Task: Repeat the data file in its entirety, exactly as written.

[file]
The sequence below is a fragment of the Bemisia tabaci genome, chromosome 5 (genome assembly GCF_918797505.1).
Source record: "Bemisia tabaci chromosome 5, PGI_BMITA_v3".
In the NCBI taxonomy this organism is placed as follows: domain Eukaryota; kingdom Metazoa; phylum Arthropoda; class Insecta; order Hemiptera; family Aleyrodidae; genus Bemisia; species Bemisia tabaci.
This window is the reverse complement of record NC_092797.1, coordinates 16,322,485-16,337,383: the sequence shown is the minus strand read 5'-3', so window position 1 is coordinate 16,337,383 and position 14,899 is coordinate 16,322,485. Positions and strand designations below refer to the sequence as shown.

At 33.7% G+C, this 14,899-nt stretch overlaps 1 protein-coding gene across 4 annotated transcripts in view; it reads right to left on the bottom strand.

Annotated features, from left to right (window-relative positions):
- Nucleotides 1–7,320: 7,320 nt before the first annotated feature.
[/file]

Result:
The sequence below is a fragment of the Bemisia tabaci genome, chromosome 5 (genome assembly GCF_918797505.1).
Source record: "Bemisia tabaci chromosome 5, PGI_BMITA_v3".
In the NCBI taxonomy this organism is placed as follows: domain Eukaryota; kingdom Metazoa; phylum Arthropoda; class Insecta; order Hemiptera; family Aleyrodidae; genus Bemisia; species Bemisia tabaci.
This window is the reverse complement of record NC_092797.1, coordinates 16,322,485-16,337,383: the sequence shown is the minus strand read 5'-3', so window position 1 is coordinate 16,337,383 and position 14,899 is coordinate 16,322,485. Positions and strand designations below refer to the sequence as shown.

At 33.7% G+C, this 14,899-nt stretch overlaps 1 protein-coding gene across 4 annotated transcripts in view; it reads right to left on the bottom strand.

Annotated features, from left to right (window-relative positions):
- Nucleotides 1–7,320: 7,320 nt before the first annotated feature.